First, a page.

4 Things I Learned From My Favorite Bosses
The universe has conspired to make almost every boss I’ve ever had a woman in her late 50s or 60s.
From my first job working as a sales clerk at Knott’s Berry Farm to my first job in the “real world,” again and again I’ve come to find myself working under a woman who has seen and done it all. Some of these women have become not only my favorite people to work for, but also some of my biggest inspirations and sources of support as I’ve gone on to try and navigate my own career path.
As I’ve encountered different types of bosses in my life, those directly above me and higher, I started to wonder: what was it about my favorite bosses that made them so great to work for? What were the differences between them and those who I liked well enough, but didn’t make an impact? These differences are important to think about as I explore new opportunities, because they not only inform the decisions I will make about who to work for in the future, but also how I can adopt those qualities into my own workplace habits.
What I noticed was this.
My favorite bosses encouraged me to ask questions. When I began a new position, or took on a new responsibility, they wouldn’t get away with me confirming that I had no questions. They dug until I asked. They checked in and never made me feel like they were too busy to help (even though they totally were). They understood that as a young professional, I wanted to look like I already had it together—and they wanted to rip that habit out of me as quickly as possible. After long careers in which they made mistakes, and they had failures, they had the wisdom to know you should always ask the question that could prevent the mistake, even if you feel foolish for doing so.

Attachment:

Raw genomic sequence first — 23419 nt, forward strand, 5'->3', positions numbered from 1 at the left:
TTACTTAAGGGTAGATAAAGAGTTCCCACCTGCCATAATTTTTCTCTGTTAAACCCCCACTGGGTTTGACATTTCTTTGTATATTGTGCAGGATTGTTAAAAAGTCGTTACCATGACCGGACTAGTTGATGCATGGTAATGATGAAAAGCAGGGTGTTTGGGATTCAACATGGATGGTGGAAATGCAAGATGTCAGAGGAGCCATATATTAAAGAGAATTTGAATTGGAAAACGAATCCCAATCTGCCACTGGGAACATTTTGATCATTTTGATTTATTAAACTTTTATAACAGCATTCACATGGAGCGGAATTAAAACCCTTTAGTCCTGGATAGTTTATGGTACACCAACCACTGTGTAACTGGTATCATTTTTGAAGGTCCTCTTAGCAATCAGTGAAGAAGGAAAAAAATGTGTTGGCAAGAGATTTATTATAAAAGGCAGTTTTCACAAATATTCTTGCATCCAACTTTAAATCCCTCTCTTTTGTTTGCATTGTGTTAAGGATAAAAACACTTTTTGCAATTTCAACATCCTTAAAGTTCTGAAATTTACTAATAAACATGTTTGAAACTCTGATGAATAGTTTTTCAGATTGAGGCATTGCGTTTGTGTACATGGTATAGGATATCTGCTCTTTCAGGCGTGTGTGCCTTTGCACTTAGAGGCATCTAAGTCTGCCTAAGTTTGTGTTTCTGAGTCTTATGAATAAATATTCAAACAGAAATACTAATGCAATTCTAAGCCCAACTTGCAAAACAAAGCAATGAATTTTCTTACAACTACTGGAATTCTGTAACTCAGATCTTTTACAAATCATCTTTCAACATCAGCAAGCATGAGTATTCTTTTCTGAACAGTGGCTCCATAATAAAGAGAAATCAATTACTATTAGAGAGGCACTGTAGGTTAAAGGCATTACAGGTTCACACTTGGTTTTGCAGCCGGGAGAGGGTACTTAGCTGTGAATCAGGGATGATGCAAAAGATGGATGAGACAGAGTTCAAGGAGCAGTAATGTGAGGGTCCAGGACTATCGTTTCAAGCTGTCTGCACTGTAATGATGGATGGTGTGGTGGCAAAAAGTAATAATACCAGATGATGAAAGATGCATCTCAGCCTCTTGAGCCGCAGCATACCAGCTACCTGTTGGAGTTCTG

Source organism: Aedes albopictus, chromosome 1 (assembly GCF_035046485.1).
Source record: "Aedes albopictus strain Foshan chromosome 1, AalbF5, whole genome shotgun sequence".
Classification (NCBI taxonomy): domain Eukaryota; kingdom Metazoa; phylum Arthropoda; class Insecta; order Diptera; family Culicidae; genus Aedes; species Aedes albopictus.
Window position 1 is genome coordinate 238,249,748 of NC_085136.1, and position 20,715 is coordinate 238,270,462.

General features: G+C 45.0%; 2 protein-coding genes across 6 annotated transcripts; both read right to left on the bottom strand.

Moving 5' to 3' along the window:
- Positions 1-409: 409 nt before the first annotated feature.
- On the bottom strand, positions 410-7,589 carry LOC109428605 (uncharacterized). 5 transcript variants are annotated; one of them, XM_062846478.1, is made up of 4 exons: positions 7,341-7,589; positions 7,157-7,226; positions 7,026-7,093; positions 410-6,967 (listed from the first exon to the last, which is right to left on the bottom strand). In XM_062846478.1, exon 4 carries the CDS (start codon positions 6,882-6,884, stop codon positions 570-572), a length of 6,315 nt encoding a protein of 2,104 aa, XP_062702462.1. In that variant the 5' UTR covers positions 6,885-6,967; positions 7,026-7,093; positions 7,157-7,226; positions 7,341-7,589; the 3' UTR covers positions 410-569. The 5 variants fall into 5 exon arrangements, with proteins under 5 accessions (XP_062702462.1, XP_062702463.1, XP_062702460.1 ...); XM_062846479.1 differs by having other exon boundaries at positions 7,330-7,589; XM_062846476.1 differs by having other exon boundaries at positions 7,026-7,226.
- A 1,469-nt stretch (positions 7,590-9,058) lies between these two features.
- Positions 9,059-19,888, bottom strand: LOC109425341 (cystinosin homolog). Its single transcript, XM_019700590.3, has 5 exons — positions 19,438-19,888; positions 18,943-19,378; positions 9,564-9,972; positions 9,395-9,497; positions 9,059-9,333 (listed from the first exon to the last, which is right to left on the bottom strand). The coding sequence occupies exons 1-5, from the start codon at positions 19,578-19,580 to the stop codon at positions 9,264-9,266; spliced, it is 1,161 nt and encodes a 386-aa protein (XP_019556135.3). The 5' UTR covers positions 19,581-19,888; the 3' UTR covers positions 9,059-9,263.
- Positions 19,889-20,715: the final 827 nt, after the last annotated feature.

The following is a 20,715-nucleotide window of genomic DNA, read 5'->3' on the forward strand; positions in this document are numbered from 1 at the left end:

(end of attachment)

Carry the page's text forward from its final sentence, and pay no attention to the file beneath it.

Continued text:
My favorite bosses cared about my life outside the office. They showed up on Monday mornings and asked about my weekend before they opened their emails. They knew about my family, and about my relationships. I could tell them about my bigger dreams, and they wanted to help me see them through. They took the time to take me out to lunch, or invite me to happy hours. Some people may think this isn’t how professionals should interact in the workplace, but knowing that my boss saw me as a person instead of just a body on their team made all the difference in my workplace satisfaction.
My favorite bosses made me uncomfortable. Some jobs don’t leave a lot of room for learning new skills, but my favorite bosses made sure to help me find ways to add new items to my resume—even when it scared me. If an odd request came through, they’d ask if I wanted to take a shot at it, no matter my previous experience. They got to know about the things I was interested in learning, and created tasks (or asked me to brainstorm tasks) that would get me some experience in those areas. They didn’t want to keep me in the same role for as long as possible—they encouraged me to keep learning and growing, even if it would eventually lead me elsewhere. They pushed me to keep trying new things, because they knew my comfort zone would be the end of my climb.
My favorite bosses shared their own stories. The passing of stories and wisdom learned along the way is so valued within families and among friends, but making it a part of the workplace holds just as much value. Especially when you’re working for someone with much more life experience than you, the best thing your boss can do is share how they got to be where they are. Hearing about the failures, roadblocks, and successes of the women I looked up to reminded me that no path is linear, and no ending is permanent. When I was laid off from my first job after college, I remembered the stories my boss had told me about leaving her job in her 20s, moving to Europe to follow a man, getting her heart broken, and having to start all over again. Without knowing that she had gotten to where she was with failures and endings along the way, I would have been much more afraid of what came next.
I’ve been insanely lucky to work for some seriously smart, kind, badass women. And what I’ve learned from them above all else is to stick to your guns, stand up for yourself, and still remain a kind, warm, and genuine person in the process. I hope one day I’ll be able to return the favor.